Rain does little to relieve drought

Highway flooded

While the recent rains have been great for dry lawns and flower beds, it does not mean city water restrictions will be lifted.

"Any water, any rain we do get in the Rio Grande Valley is good, McAllen Public Utilities manager Roy Rodriguez said.

While any rain is better than no rain, Rodriguez said to get out of a drought; we need it to rain upstream.

"The trend right now is the reservoirs are on their way down, hopefully we did get some rain upstream of Falcon Dam and it will make a good impact on that, but we don't anticipate on going off of mandatory restrictions for a while, Rodriguez said.

The weekend storms did carry some rain over the Falcon Dam watershed but it's still too early to tell if it made much of a difference.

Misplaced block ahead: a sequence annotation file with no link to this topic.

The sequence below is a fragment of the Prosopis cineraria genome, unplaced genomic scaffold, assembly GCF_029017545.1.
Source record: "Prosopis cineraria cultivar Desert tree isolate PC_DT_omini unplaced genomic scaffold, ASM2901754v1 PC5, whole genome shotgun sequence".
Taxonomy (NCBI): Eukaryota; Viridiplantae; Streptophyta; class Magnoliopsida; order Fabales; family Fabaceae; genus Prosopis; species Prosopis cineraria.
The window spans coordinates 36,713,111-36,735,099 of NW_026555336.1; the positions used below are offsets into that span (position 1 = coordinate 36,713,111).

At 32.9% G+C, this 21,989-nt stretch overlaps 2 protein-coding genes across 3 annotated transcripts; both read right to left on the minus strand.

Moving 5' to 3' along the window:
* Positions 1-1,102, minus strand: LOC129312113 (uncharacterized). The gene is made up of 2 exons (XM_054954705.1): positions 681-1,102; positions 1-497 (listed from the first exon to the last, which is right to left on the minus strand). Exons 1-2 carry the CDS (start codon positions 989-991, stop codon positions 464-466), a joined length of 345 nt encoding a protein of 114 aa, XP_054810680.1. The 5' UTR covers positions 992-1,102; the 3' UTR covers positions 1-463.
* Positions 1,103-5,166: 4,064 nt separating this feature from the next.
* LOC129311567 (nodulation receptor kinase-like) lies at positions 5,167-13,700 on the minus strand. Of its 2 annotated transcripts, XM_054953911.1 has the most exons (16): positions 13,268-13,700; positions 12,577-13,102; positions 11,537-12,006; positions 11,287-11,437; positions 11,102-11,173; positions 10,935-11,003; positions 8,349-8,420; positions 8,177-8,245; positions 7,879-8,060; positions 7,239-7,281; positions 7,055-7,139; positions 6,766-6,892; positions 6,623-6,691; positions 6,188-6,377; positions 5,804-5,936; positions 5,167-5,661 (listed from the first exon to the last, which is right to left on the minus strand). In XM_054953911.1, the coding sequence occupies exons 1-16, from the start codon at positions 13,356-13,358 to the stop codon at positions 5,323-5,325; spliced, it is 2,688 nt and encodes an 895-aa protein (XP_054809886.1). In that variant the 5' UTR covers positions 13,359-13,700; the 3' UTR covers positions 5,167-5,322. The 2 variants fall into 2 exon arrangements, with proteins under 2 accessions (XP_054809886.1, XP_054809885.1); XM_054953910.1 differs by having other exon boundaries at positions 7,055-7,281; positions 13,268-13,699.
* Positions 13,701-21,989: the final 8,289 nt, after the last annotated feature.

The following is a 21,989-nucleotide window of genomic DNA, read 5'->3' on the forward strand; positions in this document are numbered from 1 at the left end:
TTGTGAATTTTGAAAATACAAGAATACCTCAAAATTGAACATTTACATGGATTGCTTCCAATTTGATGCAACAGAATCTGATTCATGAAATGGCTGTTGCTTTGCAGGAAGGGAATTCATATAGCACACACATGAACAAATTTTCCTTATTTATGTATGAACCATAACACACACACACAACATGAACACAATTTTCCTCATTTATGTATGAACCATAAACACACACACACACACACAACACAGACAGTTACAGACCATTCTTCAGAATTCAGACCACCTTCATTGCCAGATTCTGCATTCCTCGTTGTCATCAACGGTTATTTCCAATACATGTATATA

Delta Irrigation District manager Troy Allen told Action 4 News Sunday's rain will only buy farmers a couple of weeks worth of irrigation water.

While photos from our Action 4 viewers show downpours turned some roads into rivers, it's not enough to lift city water restrictions.

"We will have to get substantial rain over a long period of time for it to have an impact," Rodriguez said.

It may even require a hurricane.

"Or a tropical storm is what it will take because that is the way the reservoirs were designed, for big storms to come in, they capture the water, and hold us until the next one," Rodriguez said.

Spring rains also bring out the mosquitoes, but fortunately city health officials are staying ahead of the game.

"We might get a quick affect but the health department is on that as we speak," Rodriguez said.

For the water restrictions in your area, contact your city water department or look at your billing statement, it's often printed on the bill.

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